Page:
Aviation: Still think Brexit is good?
The European Union might have thrown something of a lifeline to UK airlines and airports in the event of a 'no deal' Brexit yesterday, but it certainly didn't go as far as offering the freedoms the industry has enjoyed over the last few decades. Yes, its still possible that a deal that does not restrict aviation could be done but as its tied up with all the other negotiations and time is running out, that seems increasingly unlikely.
Taking a closer look at the latest legislative initiatives put forward by the EU (document COM2018(893) - Air Transport (Basic connectivity)), it is evident that the 'no deal' arrangements will - if enacted - inhibit growth of air travel from and to the UK, as well as restrict the operations of some airlines.
Halt to intra-country flying
Specifically Article 3 - Traffic rights states: "UK air carriers may... (a) fly across the territory of the Union without landing; (b) make stops in the territory of the Union for non-traffic purposes... (c) perform scheduled and non-scheduled international air transport services for passengers, combination of passengers and cargo and all-cargo services between any pair of points of which one is situated in the territory of the United Kingdom and the other one is situated in the territory of the Union."
What does that mean? Well, it means that UK airlines will still be able to fly between the United Kingdom and European destinations - and likewise no doubt the UK will reciprocate and European airlines will still be allowed to come into the UK - if a reciprocal arrangement is not enacted, there will be no flying between the UK and Europe). The text also means that UK airlines will continue be able to fly through EU airspace en route to and from countries further afield; primarily that means services to CIS countries, the Middle East, Asia, Australia and Africa will be unaffected. It also allows UK airlines to continue to land and take off in the EU to uplift fuel.
The problem is that some UK airlines operate flights solely within mainland Europe. This particularly affects Flybmi's, which runs a range of services radiating from Munich. By omission from the EU's document, these operations will be prohibited if a 'no deal' Brexit comes into effect. It seems reasonable to assume that if the EU applies these measures the UK will reciprocate - perhaps retaliate would be a better word - and that will prevent Irish airline Stobart Air flying between Southend and Newquay, as well as Ryanair between Stansted and Glasgow, Edinburgh and Belfast. Ryanair has the resources to set up a separate UK operation, while easyJet started moving aircraft to Austria some time ago to cover just this situation. The latest EU proposals suggest this expensive preparatory work was well justified.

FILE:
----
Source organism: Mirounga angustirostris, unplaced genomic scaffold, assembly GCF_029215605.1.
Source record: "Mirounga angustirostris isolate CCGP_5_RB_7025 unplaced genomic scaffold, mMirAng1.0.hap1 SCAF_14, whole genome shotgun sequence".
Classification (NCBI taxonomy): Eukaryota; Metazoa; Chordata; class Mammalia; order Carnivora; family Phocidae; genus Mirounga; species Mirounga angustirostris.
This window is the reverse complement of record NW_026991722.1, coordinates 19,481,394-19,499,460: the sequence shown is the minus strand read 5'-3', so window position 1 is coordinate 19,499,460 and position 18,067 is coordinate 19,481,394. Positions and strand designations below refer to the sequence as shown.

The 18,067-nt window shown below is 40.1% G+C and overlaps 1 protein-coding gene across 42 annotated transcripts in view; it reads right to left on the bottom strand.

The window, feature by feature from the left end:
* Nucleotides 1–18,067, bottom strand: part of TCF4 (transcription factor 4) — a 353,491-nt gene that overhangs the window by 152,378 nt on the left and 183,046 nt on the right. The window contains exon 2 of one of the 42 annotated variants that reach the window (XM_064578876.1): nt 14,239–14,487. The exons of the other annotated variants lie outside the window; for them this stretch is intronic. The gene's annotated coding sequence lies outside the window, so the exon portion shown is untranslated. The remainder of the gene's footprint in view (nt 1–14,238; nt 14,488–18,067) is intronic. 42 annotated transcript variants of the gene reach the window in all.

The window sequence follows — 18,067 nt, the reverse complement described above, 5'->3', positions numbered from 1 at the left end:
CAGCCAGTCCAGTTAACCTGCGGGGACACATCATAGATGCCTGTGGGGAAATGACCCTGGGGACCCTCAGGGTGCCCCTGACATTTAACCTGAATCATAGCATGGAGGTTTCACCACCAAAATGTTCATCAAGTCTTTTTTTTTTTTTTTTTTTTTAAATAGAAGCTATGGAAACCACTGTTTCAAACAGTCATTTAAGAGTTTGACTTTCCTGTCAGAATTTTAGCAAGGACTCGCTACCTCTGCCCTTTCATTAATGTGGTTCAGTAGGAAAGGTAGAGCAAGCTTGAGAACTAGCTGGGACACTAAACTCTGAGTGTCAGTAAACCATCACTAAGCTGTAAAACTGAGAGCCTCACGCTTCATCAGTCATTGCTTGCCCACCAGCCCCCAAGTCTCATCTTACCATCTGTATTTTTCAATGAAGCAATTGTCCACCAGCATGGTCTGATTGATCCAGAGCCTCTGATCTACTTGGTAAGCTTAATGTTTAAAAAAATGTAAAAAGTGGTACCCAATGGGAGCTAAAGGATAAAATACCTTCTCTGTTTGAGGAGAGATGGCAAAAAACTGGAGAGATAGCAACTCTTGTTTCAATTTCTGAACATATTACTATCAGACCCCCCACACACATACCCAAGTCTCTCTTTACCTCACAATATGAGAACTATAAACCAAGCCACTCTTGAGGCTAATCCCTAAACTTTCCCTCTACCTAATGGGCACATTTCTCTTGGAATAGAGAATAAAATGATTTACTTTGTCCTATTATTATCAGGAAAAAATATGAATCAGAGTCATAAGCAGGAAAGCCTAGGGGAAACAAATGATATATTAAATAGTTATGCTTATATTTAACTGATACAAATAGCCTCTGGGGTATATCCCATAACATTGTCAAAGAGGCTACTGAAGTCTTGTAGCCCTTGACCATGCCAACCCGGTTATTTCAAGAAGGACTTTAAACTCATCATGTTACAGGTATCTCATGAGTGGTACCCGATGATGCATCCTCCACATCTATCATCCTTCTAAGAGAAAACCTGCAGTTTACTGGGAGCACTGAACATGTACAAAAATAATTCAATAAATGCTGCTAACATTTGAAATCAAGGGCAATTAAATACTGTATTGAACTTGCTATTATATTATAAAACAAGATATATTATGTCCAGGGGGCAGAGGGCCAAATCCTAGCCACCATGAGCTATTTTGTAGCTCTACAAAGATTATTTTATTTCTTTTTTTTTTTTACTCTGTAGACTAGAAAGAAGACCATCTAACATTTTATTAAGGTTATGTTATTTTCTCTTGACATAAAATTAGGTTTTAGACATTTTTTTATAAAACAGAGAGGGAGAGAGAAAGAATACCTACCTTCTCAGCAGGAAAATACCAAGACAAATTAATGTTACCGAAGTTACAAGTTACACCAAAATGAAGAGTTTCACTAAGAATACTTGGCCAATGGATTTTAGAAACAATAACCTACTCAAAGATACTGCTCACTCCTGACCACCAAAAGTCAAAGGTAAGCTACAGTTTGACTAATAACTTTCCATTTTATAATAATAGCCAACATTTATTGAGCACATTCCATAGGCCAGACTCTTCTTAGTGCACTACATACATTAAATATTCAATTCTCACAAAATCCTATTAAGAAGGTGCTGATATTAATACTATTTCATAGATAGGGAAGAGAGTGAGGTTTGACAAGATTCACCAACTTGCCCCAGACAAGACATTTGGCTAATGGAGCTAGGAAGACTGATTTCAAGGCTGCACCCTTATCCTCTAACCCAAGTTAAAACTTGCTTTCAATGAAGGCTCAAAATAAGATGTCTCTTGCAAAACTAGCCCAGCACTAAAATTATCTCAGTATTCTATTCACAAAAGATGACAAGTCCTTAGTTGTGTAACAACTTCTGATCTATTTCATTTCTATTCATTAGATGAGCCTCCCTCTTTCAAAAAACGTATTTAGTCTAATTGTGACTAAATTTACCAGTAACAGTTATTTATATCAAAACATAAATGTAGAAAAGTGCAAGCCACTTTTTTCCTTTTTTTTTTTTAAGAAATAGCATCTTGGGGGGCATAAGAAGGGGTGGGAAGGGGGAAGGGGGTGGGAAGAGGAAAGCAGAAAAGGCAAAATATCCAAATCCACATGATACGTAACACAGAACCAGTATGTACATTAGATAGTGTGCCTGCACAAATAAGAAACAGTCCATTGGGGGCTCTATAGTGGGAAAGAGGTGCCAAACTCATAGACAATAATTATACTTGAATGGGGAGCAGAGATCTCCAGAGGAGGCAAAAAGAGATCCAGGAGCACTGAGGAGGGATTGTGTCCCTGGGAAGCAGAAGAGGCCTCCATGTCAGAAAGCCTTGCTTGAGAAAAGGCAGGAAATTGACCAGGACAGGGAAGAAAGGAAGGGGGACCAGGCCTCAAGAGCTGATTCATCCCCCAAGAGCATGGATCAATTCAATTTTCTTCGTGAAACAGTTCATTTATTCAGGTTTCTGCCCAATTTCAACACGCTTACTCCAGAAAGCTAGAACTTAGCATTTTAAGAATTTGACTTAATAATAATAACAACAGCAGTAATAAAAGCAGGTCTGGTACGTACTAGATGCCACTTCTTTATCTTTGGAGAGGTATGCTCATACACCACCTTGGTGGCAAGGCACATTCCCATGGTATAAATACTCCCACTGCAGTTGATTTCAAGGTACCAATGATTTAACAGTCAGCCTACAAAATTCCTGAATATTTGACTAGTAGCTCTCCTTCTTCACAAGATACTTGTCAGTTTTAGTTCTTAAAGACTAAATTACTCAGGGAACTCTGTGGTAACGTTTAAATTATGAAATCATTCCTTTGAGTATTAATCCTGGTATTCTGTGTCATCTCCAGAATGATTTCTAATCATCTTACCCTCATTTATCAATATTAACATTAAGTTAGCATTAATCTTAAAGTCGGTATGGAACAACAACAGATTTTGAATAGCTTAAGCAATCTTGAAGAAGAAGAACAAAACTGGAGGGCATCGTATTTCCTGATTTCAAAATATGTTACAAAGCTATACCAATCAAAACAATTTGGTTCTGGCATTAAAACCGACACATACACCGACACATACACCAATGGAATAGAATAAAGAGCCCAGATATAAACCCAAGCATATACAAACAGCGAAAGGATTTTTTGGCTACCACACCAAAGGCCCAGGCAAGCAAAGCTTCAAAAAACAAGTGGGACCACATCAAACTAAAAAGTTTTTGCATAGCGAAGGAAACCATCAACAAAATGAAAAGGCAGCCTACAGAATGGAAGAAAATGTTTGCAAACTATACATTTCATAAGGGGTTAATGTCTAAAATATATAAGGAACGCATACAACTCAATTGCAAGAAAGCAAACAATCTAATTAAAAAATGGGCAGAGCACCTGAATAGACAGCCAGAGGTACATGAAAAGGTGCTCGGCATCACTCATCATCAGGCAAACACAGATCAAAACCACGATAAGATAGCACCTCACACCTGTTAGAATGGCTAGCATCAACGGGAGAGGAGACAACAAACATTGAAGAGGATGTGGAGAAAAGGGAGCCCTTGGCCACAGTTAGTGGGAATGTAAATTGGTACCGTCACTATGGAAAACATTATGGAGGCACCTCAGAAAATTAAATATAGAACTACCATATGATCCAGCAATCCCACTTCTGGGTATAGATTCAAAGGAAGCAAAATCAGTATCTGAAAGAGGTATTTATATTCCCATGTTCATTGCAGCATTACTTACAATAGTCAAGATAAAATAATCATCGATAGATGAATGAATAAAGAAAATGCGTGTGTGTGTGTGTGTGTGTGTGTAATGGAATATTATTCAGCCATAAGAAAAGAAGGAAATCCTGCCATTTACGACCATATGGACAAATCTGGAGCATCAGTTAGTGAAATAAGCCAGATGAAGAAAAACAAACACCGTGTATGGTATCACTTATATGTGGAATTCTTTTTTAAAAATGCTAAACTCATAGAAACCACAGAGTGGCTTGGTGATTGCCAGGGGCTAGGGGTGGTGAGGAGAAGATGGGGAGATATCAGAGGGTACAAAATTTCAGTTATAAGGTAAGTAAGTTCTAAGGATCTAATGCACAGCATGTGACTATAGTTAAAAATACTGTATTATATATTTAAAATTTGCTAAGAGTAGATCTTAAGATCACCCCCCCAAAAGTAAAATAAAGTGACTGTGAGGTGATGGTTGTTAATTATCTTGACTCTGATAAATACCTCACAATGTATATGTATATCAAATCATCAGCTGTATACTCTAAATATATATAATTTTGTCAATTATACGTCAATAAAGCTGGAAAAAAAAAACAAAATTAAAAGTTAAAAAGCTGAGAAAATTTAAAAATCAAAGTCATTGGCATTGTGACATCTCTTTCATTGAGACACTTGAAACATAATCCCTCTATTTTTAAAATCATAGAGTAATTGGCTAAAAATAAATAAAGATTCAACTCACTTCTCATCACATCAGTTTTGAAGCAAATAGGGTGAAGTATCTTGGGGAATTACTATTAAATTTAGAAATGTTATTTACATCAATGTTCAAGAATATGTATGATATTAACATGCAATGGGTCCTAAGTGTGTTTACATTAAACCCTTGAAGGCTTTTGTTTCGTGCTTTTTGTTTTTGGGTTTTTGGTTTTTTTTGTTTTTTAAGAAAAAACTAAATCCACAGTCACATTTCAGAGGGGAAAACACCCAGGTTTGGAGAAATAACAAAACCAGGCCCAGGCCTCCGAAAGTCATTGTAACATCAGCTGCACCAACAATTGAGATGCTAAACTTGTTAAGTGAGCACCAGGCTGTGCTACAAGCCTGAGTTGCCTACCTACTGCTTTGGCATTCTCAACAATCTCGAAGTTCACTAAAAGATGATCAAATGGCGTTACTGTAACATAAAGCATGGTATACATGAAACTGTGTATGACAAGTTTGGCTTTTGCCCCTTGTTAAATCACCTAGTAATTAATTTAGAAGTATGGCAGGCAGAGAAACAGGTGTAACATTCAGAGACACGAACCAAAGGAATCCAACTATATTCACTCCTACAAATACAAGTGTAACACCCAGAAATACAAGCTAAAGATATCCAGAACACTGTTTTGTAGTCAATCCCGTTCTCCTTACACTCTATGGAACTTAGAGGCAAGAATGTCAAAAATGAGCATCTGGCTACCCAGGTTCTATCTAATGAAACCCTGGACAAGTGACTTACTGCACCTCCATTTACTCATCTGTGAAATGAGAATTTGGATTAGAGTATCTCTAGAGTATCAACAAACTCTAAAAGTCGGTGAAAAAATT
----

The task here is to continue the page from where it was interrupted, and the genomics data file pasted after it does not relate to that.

No additional capacity
The same Traffic rights section also states: "the total seasonal capacity to be provided by UK air carriers for routes between the United Kingdom and each Member State shall not exceed the total number of frequencies operated by those carriers on those routes during respectively the IATA winter and summer seasons of the year of 2018."
Basically the condition will prohibit additional flights on existing routes between the UK and the EU after March next year; frequencies will be constrained to summer / winter 2018 levels, and opening any new routes will be out of the question. So there is a genuine risk of there being no growth in air services between the UK and the EU in 2019. That will inhibit airline expansion and airport development. The climatologists might be happy, but its not good news for aviation because when demand outstrips capacity prices go up.
The latest organisation in the sector to warn on the impact of the UK leaving the EU is Heathrow Airport. It has set aside £114m for contingency planning which will have a direct impact on its financial performance, pulling profitability down by as much as 3%. And this comes at a time when the airport is looking to fund the biggest investment in its history with the construction of the third runway just around the corner. The challenges are significant enough for Standard & Poor to downgrade its outlook for Heathrow - as well as for Gatwick and Eurotunnel's owner - from stable to negative.
The Aviation Oracle is getting annoyed now. Those in favour of severing Britain's relationship with the UK have spewed platitudes for years, making baseless claims things will be fine. The time for probablys and empty promises is over. There is now direct evidence that some airlines and airports, and by implication their staff, will be adversely impacted if the UK crashes out of the U.K. Did the UK electorate really understand, prior to the referendum, that the prospects of some businesses and their workers would take a turn for the worst if Britain left the EU?
Text © The Aviation Oracle